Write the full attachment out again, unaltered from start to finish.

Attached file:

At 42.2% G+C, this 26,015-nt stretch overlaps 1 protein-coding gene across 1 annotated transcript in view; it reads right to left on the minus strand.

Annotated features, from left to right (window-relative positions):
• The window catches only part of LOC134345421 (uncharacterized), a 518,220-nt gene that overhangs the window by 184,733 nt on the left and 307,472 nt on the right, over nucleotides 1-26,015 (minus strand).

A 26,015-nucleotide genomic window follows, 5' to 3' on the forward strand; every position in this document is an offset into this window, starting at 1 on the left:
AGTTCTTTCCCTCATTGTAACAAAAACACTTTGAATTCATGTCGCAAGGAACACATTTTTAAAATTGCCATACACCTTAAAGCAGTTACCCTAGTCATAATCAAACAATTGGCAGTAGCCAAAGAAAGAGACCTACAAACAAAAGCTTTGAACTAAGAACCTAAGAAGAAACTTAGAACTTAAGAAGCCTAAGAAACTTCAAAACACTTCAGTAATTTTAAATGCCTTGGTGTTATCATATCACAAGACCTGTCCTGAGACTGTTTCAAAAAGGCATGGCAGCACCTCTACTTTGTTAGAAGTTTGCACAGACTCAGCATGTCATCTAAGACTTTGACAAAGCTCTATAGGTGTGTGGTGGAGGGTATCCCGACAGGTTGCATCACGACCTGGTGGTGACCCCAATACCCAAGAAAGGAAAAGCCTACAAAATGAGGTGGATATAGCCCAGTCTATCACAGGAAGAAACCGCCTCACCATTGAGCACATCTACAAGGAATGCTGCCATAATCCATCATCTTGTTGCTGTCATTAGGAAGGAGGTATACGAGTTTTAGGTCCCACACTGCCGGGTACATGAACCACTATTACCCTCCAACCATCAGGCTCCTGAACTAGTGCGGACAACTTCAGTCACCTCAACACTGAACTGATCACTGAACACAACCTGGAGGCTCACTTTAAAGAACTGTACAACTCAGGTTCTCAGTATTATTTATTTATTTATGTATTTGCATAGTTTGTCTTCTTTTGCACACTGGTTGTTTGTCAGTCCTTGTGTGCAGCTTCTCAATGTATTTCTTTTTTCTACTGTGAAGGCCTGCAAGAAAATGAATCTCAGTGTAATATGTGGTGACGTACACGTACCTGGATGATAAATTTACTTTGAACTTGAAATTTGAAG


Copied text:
At 42.2% G+C, this 26,015-nt stretch overlaps 1 protein-coding gene across 1 annotated transcript in view; it reads right to left on the minus strand.

Annotated features, from left to right (window-relative positions):
• The window catches only part of LOC134345421 (uncharacterized), a 518,220-nt gene that overhangs the window by 184,733 nt on the left and 307,472 nt on the right, over nucleotides 1-26,015 (minus strand).

A 26,015-nucleotide genomic window follows, 5' to 3' on the forward strand; every position in this document is an offset into this window, starting at 1 on the left:
AGTTCTTTCCCTCATTGTAACAAAAACACTTTGAATTCATGTCGCAAGGAACACATTTTTAAAATTGCCATACACCTTAAAGCAGTTACCCTAGTCATAATCAAACAATTGGCAGTAGCCAAAGAAAGAGACCTACAAACAAAAGCTTTGAACTAAGAACCTAAGAAGAAACTTAGAACTTAAGAAGCCTAAGAAACTTCAAAACACTTCAGTAATTTTAAATGCCTTGGTGTTATCATATCACAAGACCTGTCCTGAGACTGTTTCAAAAAGGCATGGCAGCACCTCTACTTTGTTAGAAGTTTGCACAGACTCAGCATGTCATCTAAGACTTTGACAAAGCTCTATAGGTGTGTGGTGGAGGGTATCCCGACAGGTTGCATCACGACCTGGTGGTGACCCCAATACCCAAGAAAGGAAAAGCCTACAAAATGAGGTGGATATAGCCCAGTCTATCACAGGAAGAAACCGCCTCACCATTGAGCACATCTACAAGGAATGCTGCCATAATCCATCATCTTGTTGCTGTCATTAGGAAGGAGGTATACGAGTTTTAGGTCCCACACTGCCGGGTACATGAACCACTATTACCCTCCAACCATCAGGCTCCTGAACTAGTGCGGACAACTTCAGTCACCTCAACACTGAACTGATCACTGAACACAACCTGGAGGCTCACTTTAAAGAACTGTACAACTCAGGTTCTCAGTATTATTTATTTATTTATGTATTTGCATAGTTTGTCTTCTTTTGCACACTGGTTGTTTGTCAGTCCTTGTGTGCAGCTTCTCAATGTATTTCTTTTTTCTACTGTGAAGGCCTGCAAGAAAATGAATCTCAGTGTAATATGTGGTGACGTACACGTACCTGGATGATAAATTTACTTTGAACTTGAAATTTGAAG